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Nurses are central to tackling FGM

Emily Twinch

For most parents, the thought of letting someone cut your child with a sharp instrument, let alone cut their genitalia, would be inconceivable. But for some it is a cultural practice – and one they must believe is necessary as it is still happening in the UK, despite being illegal. In 2020 there were 2,790 newly recorded cases of female genital mutilation (FGM) in England, which was a drop of 28% from 2019. But still 2,790 cases too many.

As our in-depth professional article and our piece on the public health role of midwives show, healthcare professionals have a central role in spotting the signs of where FGM has happened, and ideally where there is a risk that it might happen. Indeed, they have a legal duty to do so in the case of girls under the age of 18 years.

While FGM rates appear to have gone down during the pandemic, this might be more to do with its being more difficult to spot during lockdown than a true fall in the number of incidents. So it is even more important that nurses and midwives are attuned to the signs.

However, cultural and language barriers can make this difficult. Mothers who themselves were victims may avoid healthcare appointments if they feel they are seen as potential perpetrators on their daughters. So nurses must not only spot the signs of FGM but treat every possible case extremely sensitively, and use the right words to achieve the best outcomes for patients.

This, of course, is a lot to ask. Mandatory reporting of FGM was controversial before it took effect. Umbrella groups the Local Government Association and the Association of Directors of Children’s Services wrote to then minister for crime prevention, Lynne Featherstone – a staunch campaigner against FGM over the years – saying the move could create ‘confusion for both practitioners and victims’ and carried ‘significant risks’. But it did become law in the case of under-18s, and it is crucial that everything possible is done to prevent girls from being harmed by this terrible practice.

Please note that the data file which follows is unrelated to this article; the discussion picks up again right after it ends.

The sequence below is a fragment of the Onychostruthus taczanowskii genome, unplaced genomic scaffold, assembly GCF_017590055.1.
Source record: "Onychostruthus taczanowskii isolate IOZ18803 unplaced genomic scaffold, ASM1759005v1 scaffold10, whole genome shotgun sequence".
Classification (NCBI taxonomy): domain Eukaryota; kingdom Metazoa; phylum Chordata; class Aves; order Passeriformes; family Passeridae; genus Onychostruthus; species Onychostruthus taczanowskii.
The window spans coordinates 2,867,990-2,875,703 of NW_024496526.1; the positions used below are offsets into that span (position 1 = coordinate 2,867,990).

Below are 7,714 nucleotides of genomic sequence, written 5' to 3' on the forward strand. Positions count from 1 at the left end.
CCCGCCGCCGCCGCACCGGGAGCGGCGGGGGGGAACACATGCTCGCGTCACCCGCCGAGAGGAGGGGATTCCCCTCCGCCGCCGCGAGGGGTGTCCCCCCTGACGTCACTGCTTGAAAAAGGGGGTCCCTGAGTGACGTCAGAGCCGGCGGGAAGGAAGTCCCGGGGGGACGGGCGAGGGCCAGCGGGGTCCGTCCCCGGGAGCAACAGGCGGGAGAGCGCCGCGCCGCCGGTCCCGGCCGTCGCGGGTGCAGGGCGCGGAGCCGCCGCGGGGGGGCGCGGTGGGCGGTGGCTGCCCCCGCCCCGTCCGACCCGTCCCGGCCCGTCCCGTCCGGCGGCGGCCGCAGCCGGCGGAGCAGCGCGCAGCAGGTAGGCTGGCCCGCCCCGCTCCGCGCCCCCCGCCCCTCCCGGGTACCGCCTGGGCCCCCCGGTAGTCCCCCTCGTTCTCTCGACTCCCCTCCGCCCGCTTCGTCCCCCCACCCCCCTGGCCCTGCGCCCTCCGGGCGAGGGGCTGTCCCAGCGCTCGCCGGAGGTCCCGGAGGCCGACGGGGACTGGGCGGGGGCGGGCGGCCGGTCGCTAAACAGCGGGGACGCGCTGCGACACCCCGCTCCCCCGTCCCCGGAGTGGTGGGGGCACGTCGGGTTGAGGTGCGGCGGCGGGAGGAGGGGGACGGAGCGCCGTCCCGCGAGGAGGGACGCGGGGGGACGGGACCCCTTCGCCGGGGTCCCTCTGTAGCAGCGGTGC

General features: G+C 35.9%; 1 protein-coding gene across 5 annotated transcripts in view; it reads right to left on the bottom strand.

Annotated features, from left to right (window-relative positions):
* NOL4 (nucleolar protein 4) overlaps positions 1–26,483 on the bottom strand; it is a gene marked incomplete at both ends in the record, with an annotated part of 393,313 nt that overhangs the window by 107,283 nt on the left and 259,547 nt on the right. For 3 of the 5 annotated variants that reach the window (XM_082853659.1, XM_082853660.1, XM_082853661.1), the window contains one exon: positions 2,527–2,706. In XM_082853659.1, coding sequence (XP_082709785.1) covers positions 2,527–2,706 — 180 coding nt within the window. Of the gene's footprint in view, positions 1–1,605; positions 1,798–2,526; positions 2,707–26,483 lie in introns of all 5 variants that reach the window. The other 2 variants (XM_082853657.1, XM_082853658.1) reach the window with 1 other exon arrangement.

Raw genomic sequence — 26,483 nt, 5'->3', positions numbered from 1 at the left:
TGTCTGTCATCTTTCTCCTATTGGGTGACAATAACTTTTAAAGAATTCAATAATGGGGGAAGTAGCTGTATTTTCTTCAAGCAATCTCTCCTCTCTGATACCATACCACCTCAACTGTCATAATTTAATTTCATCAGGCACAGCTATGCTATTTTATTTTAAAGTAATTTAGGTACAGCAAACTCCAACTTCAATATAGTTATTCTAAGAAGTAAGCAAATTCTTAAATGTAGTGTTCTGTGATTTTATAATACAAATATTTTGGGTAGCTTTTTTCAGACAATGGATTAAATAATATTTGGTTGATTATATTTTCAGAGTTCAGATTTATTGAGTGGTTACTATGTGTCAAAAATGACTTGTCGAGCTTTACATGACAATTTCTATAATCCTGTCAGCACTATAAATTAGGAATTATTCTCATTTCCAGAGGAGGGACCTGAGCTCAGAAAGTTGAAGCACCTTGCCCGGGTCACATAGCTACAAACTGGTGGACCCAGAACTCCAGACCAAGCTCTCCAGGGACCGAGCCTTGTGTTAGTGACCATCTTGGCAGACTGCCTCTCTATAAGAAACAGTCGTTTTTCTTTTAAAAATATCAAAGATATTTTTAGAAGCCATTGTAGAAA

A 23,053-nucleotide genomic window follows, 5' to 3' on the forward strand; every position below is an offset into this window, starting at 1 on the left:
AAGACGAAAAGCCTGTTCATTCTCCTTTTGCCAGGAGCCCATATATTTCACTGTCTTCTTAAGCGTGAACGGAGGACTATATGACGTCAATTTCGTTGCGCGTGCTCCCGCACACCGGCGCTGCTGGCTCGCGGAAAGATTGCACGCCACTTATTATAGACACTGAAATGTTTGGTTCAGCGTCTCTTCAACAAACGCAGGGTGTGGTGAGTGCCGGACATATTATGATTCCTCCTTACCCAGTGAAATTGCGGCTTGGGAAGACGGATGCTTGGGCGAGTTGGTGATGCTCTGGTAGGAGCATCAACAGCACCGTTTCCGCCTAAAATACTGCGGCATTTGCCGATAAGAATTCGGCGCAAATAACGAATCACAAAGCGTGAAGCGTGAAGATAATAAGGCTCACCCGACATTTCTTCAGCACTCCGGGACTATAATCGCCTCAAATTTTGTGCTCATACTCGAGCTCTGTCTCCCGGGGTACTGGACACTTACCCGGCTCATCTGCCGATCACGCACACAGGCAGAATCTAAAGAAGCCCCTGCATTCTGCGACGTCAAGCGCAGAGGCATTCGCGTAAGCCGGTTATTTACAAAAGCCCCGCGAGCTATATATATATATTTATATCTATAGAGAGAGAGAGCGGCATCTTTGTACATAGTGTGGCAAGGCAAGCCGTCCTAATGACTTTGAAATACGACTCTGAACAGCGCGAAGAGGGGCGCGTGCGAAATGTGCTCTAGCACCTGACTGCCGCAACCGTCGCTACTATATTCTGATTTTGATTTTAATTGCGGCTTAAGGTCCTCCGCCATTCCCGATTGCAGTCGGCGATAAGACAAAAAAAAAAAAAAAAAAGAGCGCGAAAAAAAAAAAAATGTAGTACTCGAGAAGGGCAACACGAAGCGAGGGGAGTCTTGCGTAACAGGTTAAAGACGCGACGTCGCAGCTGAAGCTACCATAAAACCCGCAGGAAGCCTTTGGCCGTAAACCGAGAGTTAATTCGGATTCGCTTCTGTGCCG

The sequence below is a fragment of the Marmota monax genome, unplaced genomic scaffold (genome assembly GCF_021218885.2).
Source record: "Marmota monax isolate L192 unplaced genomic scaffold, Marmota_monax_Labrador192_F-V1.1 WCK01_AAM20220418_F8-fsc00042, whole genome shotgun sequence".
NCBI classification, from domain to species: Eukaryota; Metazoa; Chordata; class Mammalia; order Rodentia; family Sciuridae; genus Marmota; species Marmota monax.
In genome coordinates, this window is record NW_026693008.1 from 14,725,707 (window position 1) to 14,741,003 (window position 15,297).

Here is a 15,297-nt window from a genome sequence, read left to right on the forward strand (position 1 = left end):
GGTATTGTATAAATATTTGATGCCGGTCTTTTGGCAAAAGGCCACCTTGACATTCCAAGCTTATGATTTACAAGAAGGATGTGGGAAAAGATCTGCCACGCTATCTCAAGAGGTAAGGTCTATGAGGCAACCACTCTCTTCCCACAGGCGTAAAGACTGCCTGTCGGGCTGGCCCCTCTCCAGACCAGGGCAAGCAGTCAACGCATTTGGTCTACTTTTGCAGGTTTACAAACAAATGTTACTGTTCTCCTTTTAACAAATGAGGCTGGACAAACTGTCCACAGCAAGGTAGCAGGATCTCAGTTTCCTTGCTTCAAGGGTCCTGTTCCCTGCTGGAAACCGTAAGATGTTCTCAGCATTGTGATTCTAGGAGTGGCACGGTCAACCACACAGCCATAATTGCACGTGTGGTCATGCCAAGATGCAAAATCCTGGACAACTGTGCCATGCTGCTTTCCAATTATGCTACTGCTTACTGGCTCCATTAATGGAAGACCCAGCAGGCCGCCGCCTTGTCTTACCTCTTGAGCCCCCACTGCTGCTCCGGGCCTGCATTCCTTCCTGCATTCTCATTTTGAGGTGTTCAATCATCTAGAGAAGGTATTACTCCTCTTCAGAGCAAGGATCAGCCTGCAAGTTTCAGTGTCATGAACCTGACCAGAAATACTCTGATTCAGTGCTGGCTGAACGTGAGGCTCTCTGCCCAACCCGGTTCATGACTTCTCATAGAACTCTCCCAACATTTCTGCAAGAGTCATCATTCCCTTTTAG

Many of the girls subjected to FGM are under the age of five, and not only face immediate physiological and physical pain, but also long-term effects, including epidermal cysts and renal damage. Help is at hand for nurses though: the RCN has guidance, which is signposted in our professional article, while last year the Government also issued guidance for professionals with a duty to report FGM.

The Coalition Government did make progress towards its goal of ending FGM. To quote Ms Featherstone, on International Day of Zero Tolerance to Female Genital Mutilation in 2019: ‘Female genital mutilation is child abuse, and now it is beyond all doubt that it is against the law in the UK.’ Nevertheless, the target remains some distance from being met and we must keep going.